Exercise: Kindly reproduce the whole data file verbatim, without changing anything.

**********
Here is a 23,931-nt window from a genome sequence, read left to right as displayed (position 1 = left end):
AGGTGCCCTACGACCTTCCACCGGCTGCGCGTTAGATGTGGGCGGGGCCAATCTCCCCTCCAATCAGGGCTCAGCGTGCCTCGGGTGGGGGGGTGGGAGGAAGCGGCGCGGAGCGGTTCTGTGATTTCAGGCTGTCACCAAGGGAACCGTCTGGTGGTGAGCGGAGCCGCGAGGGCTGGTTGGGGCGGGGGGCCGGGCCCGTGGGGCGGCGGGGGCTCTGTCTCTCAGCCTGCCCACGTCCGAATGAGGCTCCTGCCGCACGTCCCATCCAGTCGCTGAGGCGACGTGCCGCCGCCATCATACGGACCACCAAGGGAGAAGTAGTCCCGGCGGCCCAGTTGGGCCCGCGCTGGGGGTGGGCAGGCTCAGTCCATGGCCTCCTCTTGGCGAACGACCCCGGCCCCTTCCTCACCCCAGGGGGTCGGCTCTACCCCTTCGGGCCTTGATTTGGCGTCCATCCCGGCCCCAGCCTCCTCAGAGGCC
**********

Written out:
Here is a 23,931-nt window from a genome sequence, read left to right as displayed (position 1 = left end):
AGGTGCCCTACGACCTTCCACCGGCTGCGCGTTAGATGTGGGCGGGGCCAATCTCCCCTCCAATCAGGGCTCAGCGTGCCTCGGGTGGGGGGGTGGGAGGAAGCGGCGCGGAGCGGTTCTGTGATTTCAGGCTGTCACCAAGGGAACCGTCTGGTGGTGAGCGGAGCCGCGAGGGCTGGTTGGGGCGGGGGGCCGGGCCCGTGGGGCGGCGGGGGCTCTGTCTCTCAGCCTGCCCACGTCCGAATGAGGCTCCTGCCGCACGTCCCATCCAGTCGCTGAGGCGACGTGCCGCCGCCATCATACGGACCACCAAGGGAGAAGTAGTCCCGGCGGCCCAGTTGGGCCCGCGCTGGGGGTGGGCAGGCTCAGTCCATGGCCTCCTCTTGGCGAACGACCCCGGCCCCTTCCTCACCCCAGGGGGTCGGCTCTACCCCTTCGGGCCTTGATTTGGCGTCCATCCCGGCCCCAGCCTCCTCAGAGGCC